A few thoughts come to mind for “lifestyle” based decision like this one. First, what constitutes a smoker? Does that include somebody who only smokes socially every so often? Second, the domino effect argument comes to mind. If this move is being attributed to time loss and not something related to health or incentives, are there actions other than smoking that could warrant the same response? Consider social media use, time spent on bathroom breaks, etc. Third, if this is based on the time argument, wouldn’t it matter how much break time each employee is entitled to? If smokers are using legitimate break time, and smoking is how they choose to spend it, then giving them less vacation days than other people would be unjust.

Maybe it doesn’t make sense to think this much about the policies of a Japanese company, but I don’t think it’s too off-kilter to see potential for similar policies in the United States. Smokers and non-smokers are treated differently in the workplace. Will U.S. employers go beyond shifting costs of health care premiums and begin shifting earned vacation days? Is that ethical? Feel free to share your thoughts below.

Ingrained Health Attitudes: Don’t underestimate how much work it might take to incentivize an employee toward a certain health behavior. For example, while out at an Indian restaurant with some friends the other week, they began talking about getting sick and going to the doctor. One girl mentioned that her parents ingrained in her from a young age that she should get a physical every year, no matter how healthy she feels. Now, every August “schedule physical” is on her to-do list. Another friend hasn’t been to the doctor since before college because her parents taught her the exact opposite. They were generally healthy, so why go to the doctor? This friend always manages to forget to make that appointment because it’s never been an item of importance on her radar.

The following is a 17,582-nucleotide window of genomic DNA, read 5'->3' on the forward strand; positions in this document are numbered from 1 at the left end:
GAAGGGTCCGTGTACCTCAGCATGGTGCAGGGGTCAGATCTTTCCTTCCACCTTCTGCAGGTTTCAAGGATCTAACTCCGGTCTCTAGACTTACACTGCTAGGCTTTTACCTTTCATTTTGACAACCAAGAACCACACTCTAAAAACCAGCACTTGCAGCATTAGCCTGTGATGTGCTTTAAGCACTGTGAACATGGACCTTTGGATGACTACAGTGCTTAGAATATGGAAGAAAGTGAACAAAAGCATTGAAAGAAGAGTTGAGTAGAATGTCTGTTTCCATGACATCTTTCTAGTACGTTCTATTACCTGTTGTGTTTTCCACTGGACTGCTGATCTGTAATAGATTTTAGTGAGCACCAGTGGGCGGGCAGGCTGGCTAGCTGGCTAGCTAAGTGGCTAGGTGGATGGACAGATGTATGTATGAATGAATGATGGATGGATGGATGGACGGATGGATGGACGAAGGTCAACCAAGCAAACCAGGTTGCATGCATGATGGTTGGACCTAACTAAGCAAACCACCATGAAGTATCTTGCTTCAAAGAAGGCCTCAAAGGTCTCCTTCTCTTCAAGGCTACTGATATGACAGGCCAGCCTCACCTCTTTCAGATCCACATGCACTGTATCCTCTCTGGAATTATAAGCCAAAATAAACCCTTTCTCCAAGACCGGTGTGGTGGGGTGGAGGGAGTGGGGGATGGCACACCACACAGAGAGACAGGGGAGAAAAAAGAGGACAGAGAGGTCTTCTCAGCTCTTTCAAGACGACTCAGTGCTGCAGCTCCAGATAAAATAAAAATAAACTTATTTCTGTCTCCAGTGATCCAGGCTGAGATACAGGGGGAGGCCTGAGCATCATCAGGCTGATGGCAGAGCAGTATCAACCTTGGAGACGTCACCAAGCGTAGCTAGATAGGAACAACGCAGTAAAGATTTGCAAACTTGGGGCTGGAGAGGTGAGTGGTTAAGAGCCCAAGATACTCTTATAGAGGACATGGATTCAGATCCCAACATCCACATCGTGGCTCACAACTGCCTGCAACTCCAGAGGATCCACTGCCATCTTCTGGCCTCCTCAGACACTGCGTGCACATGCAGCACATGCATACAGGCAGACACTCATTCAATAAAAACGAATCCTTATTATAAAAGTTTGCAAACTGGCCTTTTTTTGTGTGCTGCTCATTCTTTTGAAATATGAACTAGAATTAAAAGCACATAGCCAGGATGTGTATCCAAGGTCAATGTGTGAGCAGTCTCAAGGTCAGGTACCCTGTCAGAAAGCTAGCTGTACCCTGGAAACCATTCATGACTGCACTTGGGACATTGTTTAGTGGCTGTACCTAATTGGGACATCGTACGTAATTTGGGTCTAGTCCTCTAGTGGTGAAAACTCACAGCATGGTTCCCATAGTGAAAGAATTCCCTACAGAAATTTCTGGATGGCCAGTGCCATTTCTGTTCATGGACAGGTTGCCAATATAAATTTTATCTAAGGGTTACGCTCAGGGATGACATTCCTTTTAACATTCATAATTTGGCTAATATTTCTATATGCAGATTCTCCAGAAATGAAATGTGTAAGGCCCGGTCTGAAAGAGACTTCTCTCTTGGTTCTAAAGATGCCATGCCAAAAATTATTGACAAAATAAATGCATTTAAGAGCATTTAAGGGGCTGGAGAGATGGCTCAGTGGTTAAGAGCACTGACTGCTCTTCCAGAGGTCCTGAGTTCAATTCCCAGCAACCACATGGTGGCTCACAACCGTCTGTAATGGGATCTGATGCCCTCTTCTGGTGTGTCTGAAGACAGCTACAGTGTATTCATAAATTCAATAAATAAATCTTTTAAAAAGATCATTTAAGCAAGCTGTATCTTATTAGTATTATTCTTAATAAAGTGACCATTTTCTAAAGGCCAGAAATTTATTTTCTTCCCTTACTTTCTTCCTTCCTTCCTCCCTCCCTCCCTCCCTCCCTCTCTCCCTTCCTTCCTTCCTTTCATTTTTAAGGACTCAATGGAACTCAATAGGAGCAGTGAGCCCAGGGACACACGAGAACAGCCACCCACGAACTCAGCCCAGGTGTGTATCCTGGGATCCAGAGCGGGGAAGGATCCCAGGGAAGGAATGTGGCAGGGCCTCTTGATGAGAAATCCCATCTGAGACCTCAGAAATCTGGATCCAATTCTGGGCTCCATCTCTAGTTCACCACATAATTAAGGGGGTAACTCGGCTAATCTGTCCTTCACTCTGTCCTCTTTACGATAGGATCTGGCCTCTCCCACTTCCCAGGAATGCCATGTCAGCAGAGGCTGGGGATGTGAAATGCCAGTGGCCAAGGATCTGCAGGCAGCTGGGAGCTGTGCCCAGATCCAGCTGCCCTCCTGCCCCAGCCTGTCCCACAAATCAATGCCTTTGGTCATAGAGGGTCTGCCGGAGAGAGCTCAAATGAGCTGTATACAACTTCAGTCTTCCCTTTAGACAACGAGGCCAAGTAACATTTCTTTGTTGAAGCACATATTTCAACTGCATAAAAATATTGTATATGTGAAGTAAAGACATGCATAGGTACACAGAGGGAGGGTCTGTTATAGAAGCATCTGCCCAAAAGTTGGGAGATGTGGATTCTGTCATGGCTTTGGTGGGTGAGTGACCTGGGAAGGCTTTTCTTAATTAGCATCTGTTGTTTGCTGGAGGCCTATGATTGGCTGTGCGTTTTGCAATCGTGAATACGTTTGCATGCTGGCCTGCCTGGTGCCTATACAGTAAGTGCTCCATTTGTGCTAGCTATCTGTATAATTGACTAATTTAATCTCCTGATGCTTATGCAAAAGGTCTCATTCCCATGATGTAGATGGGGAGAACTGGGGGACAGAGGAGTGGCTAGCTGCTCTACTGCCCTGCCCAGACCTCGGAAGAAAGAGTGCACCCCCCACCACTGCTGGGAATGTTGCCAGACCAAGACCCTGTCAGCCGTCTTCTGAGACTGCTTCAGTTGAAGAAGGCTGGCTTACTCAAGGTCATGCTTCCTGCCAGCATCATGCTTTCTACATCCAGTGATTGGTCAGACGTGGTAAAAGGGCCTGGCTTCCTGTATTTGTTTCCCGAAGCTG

Certain attitudes toward health care are more ingrained than you think. It takes more than a push from your employer to motivate someone to reverse a habit or attitude they’ve had their whole lives.

Using Incentives to Drive Employee Wellbeing,” a recent episode of Health Advocate’s “Ask the Expert” series, explored this topic. “Behavior change happens over a long period of time. If you really are going to expect employees to make changes, it needs to be reasonable for them to be able to make those changes,” said Iris Tarou, director of wellness program services with Health Advocate. She added that employers have to realize they may not see a change for three to five years.

Something else that’s important is giving employees choice in the type of program they pursue. “With longer programs and more choices, people feel like it’s something that’s more realistic. They’re beginning to see that they want to make changes and that they have the time,” said Tarou.

Andie Burjek is a Workforce associate editorComment below or email editors@workforce.com.